The FBI and Australian law enforcement set up the encrypted chat service and ran it for over 3 years, seizing weapons, drugs and over $48m in cash.
Law enforcement agencies have been selling encrypted phones to organized crime gangs for years, monitoring their conversations in what’s being called the biggest law enforcement sting ever.
Since 2018, agencies have been overseeing the distribution of hardened, encrypted devices that have enabled them to eavesdrop on crooks. The monitoring of the devices, which are called Anøm, Anom or An0m, has led to a dizzying array of actions.
On Monday, law enforcement agencies from the U.S., Australia and Europe announced that the massive global operation – called Operation Ironside by Australian Federal Police (AFP) and Trojan Shield by the FBI and Europol – resulted in these moves, carried out in 16 countries over the preceding few days:
- 700+ house searches
- 800+ arrests
- Seizure of 8+ tons of cocaine, 22 tons of cannabis & cannabis resin
- Seizure of 2 tons of amphetamine & methamphetamine, 6 tons of synthetic drugs precursors
- Seizure of 250 firearms, 55 luxury vehicles & over $48 million in various worldwide currencies and cryptocurrencies
Shedding Light on the Criminal Underground
As the AFP outlined in the video below, for more than a decade, many organized crime syndicates have been dark. They’ve been using end-to-end encryption platforms enabled by customized phones that scramble sent messages which are then unscrambled when a recipient opens them.
But in 2018, the FBI seized Phantom Secure: A chat service that sold encrypted phones to drug traffickers, murderers-for-hire and other organized crime leaders. The Canada-based enterprise purchased smartphones and stripped the devices’ GPS, calling, texting and internet access. Then, Phantom Secure installed an encrypted email system, thereby placing the phones in closed-loop communication where they could only talk with each other. You couldn’t even begin a conversation to get one of the customized phones unless you had a connection to a distributor, as described in court documents (PDF) filed on Monday.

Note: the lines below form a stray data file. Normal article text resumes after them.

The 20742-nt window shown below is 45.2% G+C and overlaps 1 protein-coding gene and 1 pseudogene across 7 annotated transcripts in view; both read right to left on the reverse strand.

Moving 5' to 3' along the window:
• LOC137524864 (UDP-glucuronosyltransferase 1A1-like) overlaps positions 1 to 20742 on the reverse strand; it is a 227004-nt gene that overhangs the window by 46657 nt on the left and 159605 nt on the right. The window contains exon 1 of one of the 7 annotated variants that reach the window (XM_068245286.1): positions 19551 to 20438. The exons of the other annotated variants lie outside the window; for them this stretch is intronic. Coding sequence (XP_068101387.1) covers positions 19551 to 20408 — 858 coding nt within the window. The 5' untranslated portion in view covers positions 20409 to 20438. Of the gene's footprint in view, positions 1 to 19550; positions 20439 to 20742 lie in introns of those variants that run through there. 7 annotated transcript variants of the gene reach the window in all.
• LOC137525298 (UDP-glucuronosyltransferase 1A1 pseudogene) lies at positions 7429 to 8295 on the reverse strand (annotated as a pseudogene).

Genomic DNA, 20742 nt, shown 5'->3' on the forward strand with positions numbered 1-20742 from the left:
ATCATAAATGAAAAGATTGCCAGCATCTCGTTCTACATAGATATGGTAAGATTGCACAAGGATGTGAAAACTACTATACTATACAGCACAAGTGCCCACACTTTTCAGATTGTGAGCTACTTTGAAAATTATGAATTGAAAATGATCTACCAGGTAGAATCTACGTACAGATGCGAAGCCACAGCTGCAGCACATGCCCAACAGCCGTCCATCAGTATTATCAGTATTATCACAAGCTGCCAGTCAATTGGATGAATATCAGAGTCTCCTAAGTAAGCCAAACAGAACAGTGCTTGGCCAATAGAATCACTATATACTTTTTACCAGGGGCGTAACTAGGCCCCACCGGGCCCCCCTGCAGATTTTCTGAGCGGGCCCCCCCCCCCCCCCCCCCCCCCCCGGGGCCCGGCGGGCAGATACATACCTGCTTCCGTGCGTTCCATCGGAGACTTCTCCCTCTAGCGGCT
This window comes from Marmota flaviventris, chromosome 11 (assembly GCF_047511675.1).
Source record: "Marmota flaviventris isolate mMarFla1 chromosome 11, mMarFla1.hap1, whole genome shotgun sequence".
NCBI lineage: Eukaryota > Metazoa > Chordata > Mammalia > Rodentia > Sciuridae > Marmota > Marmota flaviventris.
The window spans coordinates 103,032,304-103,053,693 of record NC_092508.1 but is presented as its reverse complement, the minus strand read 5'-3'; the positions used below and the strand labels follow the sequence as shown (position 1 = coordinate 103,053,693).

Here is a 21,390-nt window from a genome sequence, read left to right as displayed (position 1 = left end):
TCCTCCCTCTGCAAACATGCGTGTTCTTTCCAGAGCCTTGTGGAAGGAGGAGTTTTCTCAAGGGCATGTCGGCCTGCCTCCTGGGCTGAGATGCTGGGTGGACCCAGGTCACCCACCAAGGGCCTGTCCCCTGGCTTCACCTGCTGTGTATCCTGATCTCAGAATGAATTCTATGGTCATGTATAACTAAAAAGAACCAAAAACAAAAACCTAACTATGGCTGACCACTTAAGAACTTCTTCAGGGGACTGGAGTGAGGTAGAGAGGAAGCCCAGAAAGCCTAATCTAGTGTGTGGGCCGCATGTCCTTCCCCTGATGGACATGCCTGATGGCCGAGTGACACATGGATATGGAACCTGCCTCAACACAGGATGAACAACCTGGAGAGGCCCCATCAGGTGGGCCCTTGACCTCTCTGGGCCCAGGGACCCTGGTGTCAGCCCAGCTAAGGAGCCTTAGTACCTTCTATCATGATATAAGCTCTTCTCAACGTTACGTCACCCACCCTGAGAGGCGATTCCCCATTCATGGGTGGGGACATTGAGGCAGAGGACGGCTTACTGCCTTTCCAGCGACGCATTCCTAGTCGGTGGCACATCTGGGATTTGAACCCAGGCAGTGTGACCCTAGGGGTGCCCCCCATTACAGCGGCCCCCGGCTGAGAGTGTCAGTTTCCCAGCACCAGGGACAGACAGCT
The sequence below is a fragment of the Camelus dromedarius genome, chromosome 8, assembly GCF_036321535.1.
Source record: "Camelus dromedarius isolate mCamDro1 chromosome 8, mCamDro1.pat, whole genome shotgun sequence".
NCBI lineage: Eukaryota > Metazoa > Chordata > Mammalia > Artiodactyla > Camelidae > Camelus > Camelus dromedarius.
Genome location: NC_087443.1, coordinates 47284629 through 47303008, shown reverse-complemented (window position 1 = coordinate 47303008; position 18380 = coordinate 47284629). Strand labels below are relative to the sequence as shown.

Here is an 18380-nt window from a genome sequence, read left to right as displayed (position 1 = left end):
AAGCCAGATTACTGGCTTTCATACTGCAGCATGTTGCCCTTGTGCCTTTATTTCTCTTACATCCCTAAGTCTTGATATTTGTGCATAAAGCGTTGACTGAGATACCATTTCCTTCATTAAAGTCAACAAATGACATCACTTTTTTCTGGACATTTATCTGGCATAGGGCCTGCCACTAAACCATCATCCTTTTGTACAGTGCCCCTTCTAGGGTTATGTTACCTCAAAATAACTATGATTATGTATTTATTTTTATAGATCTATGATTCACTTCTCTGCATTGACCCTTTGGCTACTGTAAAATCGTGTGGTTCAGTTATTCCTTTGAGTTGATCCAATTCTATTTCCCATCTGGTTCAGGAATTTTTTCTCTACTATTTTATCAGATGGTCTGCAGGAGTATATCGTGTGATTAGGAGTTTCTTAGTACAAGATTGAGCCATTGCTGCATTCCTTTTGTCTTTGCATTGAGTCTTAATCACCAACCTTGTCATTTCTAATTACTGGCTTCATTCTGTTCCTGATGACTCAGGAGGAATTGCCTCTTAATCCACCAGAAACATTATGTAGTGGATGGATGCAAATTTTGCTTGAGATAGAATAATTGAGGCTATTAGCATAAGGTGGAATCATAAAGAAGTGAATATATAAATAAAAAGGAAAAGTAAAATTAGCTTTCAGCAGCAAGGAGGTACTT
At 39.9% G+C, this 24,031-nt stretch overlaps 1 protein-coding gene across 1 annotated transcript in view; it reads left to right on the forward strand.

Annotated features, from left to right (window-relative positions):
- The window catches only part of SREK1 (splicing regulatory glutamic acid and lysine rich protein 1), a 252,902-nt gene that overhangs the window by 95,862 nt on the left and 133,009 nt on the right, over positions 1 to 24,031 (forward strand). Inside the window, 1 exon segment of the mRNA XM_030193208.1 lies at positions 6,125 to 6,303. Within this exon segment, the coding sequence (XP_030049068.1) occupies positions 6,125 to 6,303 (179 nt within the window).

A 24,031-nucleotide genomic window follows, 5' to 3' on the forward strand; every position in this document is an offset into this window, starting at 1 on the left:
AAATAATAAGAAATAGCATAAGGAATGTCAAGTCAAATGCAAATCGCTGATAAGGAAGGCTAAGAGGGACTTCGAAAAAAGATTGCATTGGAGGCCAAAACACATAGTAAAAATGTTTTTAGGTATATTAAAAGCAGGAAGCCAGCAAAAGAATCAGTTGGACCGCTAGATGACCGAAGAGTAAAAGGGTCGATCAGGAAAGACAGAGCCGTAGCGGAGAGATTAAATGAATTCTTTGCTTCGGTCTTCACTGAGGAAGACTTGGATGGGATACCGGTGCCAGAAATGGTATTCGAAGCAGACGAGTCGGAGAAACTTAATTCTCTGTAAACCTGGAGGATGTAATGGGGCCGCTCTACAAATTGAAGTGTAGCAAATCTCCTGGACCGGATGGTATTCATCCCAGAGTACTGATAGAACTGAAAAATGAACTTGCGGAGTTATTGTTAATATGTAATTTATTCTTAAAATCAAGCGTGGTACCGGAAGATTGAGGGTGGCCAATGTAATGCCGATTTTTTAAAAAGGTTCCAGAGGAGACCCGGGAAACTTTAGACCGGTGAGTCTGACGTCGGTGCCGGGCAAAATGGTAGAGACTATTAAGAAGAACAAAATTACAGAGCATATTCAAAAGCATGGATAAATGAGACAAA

As FBI Special Agent Nicholas I. Cheviron wrote in the affidavit in support of a search warrant, while the FBI might have dented the supply of encrypted messaging devices, the demand didn’t go away. “The continued for these encrypted device platforms by criminals is significant,” he wrote. “[Transnational criminal organizations, or TCOs] are the target market for this technology because the entire success of their illicit activity is premised on avoiding law enforcement detection.”
Following the Phantom Secure takedown, the FBI got its hooks into the developer of a next-generation hardened device – one used only for encrypted messaging, having been stripped of its texting, calling, GPS, and internet functions. The app that the insider developed was called Anom. Next, the insider – the bureau referred to the person as its Confidential Human Resource (CHS) – basically handed the FBI a company that had a next-generation encrypted device under development.
The insider not only handed Anom over to the FBI: The CHS also agreed to distribute the devices within the existing network of distributors of encrypted chat devices, all of them linked to organized crime. Thus began more than three years of the distribution of encrypted devices that law enforcement agencies across the globe were listening to.
Officials Built a Decryption Key
Before the Anom device was distributed, the CHS, the FBI, and the AFP built a master key into its encryption system: One that surreptitiously attached to each message and enabled law enforcement to decrypt and store the message as it was transmitted. Anom devices located outside the U.S. sent blind carbon copies (BCCs) of the messages to a third-party XMPP bot, which the FBI refers to as an “iBot” server located outside of the country. That’s where the bot would decrypt the messages and then re-encrypt them using keys that the bureau managed.
That enabled the FBI to intercept the communication of gangs, including details of drug movements or murder plots, photos of bulk cash proceeds of illegal transactions, GPS locations of narcotics shipments, and more.